Kahlil Gibran was born in Lebanon in 1883. Even if you have never read his book The Prophet, you have almost certainly heard quotes borrowed from this book at several weddings (possibly even your own).

Gibran made a list of his life lessons and loosely threads them into story form. The story, of course, is just a way to present his lessons on love, work, marriage, friendship, joy and sorrow, children and many, many more.

Gibran spent his last 20 years living in the United States, when yet another sectarian war broke out in his homeland.

In a similar twist of fate, Thich Nhat Hahn (a Buddhist monk) came to the United States to start a grass roots campaign to stop the Vietnam War in his native country.

Being Peace is the first of many books I have read by him. He writes about mindfulness, meditation, our connection to other living beings and how to lead a simple life. Another book I highly recommend is Living Buddha, Living Christ, where he makes a great comparative study.

Hyrum W. Smith is the Franklin Planner Guy. He created his day planner with the organizational skills of Ben Franklin in mind. Eventually he merged his company with Stephen Covey's company. Stephen Covey is the 7 Habits of Highly Effective People Guy. I am a fan of Covey's books as well, but it was Smith's 10 Natural Laws... that moved me.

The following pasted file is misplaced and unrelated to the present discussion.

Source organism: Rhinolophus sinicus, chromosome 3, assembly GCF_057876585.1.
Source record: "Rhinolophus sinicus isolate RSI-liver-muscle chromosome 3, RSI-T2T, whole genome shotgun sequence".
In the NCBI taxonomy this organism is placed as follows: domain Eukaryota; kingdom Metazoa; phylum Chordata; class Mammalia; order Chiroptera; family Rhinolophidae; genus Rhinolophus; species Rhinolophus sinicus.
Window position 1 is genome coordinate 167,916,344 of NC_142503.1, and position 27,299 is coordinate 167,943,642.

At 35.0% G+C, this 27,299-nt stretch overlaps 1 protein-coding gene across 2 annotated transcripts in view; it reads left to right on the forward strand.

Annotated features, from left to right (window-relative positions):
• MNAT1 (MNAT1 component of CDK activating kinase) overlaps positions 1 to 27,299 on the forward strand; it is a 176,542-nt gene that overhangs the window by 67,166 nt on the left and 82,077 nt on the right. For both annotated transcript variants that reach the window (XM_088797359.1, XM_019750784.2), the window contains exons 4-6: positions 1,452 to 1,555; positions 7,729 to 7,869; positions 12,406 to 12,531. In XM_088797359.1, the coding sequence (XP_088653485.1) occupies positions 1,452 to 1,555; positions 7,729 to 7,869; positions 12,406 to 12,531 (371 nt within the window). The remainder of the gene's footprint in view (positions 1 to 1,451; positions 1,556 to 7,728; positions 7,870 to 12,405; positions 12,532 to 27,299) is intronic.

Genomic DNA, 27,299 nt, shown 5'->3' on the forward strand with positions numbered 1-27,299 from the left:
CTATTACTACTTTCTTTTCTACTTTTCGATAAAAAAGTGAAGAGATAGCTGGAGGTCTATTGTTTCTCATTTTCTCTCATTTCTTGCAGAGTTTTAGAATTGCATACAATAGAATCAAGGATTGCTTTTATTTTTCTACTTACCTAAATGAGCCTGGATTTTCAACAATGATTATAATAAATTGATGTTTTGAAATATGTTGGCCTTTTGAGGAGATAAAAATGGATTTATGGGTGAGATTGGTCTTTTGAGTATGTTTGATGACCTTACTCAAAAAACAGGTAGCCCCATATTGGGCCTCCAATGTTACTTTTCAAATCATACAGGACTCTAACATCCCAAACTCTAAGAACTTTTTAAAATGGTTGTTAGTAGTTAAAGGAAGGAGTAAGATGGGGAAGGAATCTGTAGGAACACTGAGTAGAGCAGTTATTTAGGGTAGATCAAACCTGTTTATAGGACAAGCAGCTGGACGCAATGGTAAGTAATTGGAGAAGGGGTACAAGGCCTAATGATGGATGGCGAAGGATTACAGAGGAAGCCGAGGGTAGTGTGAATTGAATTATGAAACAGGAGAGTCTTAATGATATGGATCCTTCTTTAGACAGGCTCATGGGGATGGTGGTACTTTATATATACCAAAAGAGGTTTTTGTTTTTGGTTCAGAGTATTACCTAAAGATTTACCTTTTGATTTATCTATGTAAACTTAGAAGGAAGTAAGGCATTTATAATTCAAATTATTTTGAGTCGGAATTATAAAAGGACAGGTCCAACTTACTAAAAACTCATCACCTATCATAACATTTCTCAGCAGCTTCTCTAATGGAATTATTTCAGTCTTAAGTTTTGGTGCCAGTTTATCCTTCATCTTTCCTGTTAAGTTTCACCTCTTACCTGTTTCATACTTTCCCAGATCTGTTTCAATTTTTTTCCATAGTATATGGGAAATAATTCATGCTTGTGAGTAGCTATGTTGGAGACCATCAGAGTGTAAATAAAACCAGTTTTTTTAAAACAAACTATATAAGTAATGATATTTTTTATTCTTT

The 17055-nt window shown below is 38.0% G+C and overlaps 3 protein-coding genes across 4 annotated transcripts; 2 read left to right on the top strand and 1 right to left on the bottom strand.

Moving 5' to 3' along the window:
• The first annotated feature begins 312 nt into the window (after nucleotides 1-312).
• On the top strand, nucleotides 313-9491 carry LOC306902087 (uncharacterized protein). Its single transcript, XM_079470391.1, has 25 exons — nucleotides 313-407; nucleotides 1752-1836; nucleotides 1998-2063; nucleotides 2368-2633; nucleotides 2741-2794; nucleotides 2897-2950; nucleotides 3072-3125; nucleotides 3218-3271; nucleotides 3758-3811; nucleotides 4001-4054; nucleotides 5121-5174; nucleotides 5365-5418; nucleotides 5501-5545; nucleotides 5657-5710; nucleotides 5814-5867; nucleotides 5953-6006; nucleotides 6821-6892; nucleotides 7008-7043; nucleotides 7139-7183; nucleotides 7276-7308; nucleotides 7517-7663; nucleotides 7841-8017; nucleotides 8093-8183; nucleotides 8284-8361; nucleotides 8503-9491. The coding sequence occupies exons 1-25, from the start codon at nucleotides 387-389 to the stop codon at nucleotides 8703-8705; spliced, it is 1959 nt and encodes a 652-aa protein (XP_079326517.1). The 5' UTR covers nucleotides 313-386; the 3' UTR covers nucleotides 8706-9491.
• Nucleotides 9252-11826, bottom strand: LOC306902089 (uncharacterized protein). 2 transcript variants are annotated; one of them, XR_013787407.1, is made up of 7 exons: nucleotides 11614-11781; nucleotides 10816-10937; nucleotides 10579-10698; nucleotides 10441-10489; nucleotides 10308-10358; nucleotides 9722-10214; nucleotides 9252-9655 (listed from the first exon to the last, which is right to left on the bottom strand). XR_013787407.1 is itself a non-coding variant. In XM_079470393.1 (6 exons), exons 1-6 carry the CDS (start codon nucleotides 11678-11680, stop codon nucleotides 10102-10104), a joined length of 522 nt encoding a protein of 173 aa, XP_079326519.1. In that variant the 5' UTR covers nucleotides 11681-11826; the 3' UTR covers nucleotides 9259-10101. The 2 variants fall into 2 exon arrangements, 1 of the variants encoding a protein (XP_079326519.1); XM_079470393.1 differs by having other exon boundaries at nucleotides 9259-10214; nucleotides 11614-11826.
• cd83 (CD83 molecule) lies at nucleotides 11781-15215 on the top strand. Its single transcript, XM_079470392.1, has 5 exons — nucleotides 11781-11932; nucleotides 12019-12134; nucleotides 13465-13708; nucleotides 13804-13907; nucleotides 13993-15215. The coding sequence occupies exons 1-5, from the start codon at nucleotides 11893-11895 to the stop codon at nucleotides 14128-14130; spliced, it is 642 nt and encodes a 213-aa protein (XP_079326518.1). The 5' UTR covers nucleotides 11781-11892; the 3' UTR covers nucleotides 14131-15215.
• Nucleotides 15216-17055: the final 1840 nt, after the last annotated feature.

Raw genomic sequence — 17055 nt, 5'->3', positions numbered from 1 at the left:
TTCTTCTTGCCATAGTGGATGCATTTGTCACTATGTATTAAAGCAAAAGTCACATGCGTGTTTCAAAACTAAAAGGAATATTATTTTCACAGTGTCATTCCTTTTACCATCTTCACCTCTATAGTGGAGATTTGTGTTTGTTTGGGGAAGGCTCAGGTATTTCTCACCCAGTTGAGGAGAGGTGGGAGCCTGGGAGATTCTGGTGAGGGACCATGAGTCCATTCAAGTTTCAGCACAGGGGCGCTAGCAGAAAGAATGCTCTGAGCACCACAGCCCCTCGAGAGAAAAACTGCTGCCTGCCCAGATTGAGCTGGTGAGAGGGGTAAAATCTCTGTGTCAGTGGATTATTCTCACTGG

The motivational book market is huge. People LOVE to read about motivation. Unfortunately, they only love to READ about motivation. They rarely ever DO anything about it.

In 10 Natural Laws... Smith doesn't just tell you to take control of your life, he gives a step by step map that details exactly how to do it. This includes goal setting and decision making skills. And some surprising revelations about how we tend to set goals that don't meet our needs and distract us from what we really want.

You will probably find this book in the business section of the bookstore under productivity. But if there was a "life" section in the bookstore, it would be in there as well. This is not your typical time management book. This is a must read-- especially if you are a parent.

Finally, the one book on my list that is not a quick easy read is Ayn Rand's Atlas Shrugged. This book, at first glance, may seem out of place on my list, but that couldn't be further from the truth.

Weighing in at just over a thousand pages, this well thought out novel has all the suspense, twists and turns that I look for in a novel (or movie for that matter).

Atlas Shrugged is a murder mystery of sorts. Not the murder of a person's body, more the murder of man's mind and spirit.

This book should be read by every congressman, senator and government official from the president to local mayors and selectman.

It should be read by every CEO and by business people at every level.

When I first read this book many years ago, I didn't want to believe what I was reading, but I couldn't help myself. When I finally reached the end of the book, I literally went back to the beginning and started all over again. I didn't want to, but I had no choice. The thought of reading another thousand pages was daunting. And even in paperback this book is heavy and bulky.

This is the kind of book you want to read on your iPad!